Yes, Commodities Trading Used To Be Exactly Like ‘Trading Places’

Yes, Commodities Trading Used To Be Exactly Like ‘Trading Places’

The Consumerist staff are children of the ’80s who write about business and finance, and 25% of us are from Philadelphia, so naturally we love the movie “Trading Places” a little more than the average person. But does it accurately portray the world of commodities trading? People can’t possibly make their fortunes selling frozen concentrated orange juice futures…right? Well, no. They can. [More]

‘Trading Places’ Co-Writer: Wall Street Movies Take Themselves Way Too Seriously

‘Trading Places’ Co-Writer: Wall Street Movies Take Themselves Way Too Seriously

It’s been 30 years since Eddie Murphy and Dan Aykroyd starred in Trading Places, a hit comedy whose big climax involves trading a bunch of frozen concentrated orange juice futures, and you’d be hard-pressed to think of any films about high finance that treated the topic with a sense of humor (though there are certainly some laughable moments in the Wall Street sequel). This baffles the writer of the 1983 film. [More]

Alamo Drafthouse Gives Out Free Movie Passes Over Alarm That No One Complained About

Alamo Drafthouse Gives Out Free Movie Passes Over Alarm That No One Complained About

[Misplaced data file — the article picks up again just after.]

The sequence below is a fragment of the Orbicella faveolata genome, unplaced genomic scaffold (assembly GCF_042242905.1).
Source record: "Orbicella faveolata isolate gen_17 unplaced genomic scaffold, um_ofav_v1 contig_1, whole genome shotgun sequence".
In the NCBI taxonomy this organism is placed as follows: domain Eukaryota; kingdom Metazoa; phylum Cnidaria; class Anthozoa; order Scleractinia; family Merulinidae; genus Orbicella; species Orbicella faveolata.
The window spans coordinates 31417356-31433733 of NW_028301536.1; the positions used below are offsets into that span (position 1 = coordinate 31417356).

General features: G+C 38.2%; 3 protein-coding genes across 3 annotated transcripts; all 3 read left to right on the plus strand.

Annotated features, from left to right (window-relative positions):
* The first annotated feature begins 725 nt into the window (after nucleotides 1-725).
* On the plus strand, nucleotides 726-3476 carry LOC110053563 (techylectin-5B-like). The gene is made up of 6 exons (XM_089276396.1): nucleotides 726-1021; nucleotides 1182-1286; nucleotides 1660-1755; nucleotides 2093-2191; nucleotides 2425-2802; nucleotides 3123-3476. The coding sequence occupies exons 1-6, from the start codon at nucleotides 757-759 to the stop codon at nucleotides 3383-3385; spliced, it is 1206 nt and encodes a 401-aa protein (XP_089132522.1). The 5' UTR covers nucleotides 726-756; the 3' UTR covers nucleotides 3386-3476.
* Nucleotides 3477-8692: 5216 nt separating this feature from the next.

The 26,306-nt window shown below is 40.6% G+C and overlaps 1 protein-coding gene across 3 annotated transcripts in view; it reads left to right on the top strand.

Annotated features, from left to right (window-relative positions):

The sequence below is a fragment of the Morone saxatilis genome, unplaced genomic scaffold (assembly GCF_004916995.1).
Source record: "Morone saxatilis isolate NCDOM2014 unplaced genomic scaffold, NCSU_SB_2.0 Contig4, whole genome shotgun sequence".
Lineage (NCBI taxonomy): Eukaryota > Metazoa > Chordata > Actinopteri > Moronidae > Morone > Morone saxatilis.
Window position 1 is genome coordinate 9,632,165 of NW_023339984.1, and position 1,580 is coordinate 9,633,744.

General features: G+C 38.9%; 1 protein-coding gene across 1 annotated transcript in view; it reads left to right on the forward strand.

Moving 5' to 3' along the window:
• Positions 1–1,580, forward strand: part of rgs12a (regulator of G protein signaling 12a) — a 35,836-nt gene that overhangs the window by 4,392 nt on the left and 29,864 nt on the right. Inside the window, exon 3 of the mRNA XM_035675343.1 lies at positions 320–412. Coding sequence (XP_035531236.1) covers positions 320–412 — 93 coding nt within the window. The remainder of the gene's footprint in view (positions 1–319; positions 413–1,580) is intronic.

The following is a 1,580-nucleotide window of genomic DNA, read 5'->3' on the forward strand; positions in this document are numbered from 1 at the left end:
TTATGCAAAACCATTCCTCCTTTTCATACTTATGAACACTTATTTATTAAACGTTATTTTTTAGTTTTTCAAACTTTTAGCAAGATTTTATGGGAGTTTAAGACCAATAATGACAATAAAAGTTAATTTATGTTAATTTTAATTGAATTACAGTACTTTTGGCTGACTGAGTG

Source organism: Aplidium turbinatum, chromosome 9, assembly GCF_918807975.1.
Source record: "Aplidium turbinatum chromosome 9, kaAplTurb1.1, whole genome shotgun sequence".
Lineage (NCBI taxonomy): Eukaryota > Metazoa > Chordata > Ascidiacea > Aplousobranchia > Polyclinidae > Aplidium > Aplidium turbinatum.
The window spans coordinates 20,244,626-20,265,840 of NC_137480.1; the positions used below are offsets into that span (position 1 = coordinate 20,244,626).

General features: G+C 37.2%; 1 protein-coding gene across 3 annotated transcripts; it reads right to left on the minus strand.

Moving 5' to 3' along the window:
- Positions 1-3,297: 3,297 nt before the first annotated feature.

To some people, the Alamo Drafthouse chain of movie theaters may be best known as the place that created the greatest anti-texting PSA ever, but for one Consumerist reader, it’s also the company that won him over by proactively responding to a minor annoyance without anyone having to file a complaint. [More]

Google google google google google.

From The Shameless To The Egregious, We Grade The Product Placements In 12 Ad-Packed Movies

You’ve probably seen the 30-second TV ads promoting that new 2-hour commercial for Google starring those two actors from that other movie that people really liked eight years ago. We’d like to think product placement has sunk to a new low, but every time we’re convinced that advertisers have hit bottom, someone throws them a more powerful digging implement. [More]

(kevindean)

This May Not Be The Best Way To Stop A Theatergoer From Using Her Phone, But It Makes A Great Story

Imagine you’ve paid good money to see a play but someone nearby won’t stop talking and using her phone. You complain to a manager during intermission, but the distraction continues. You make a comment to the woman hoping she’ll either leave or cut it out, but to no avail. So what’s next? If you said, “grab her phone and throw it against the wall,” you wouldn’t necessarily be right, but you’d make yourself a hero to some folks out there. [More]

Martin promises his new role as theater owner won't distract him from finishing The Winds of Winter.

Game Of Thrones’ George R.R. Martin Buys Local Movie Theater Rather Than See It Go To Waste

It’s not exactly breaking the siege of Storm’s End or winning the Battle of the Trident, but A Game of Thrones author George R.R. Martin is undertaking a small-scale heroic effort of his own, buying a beloved local theater that has been dark for years. [More]

(Scoboco)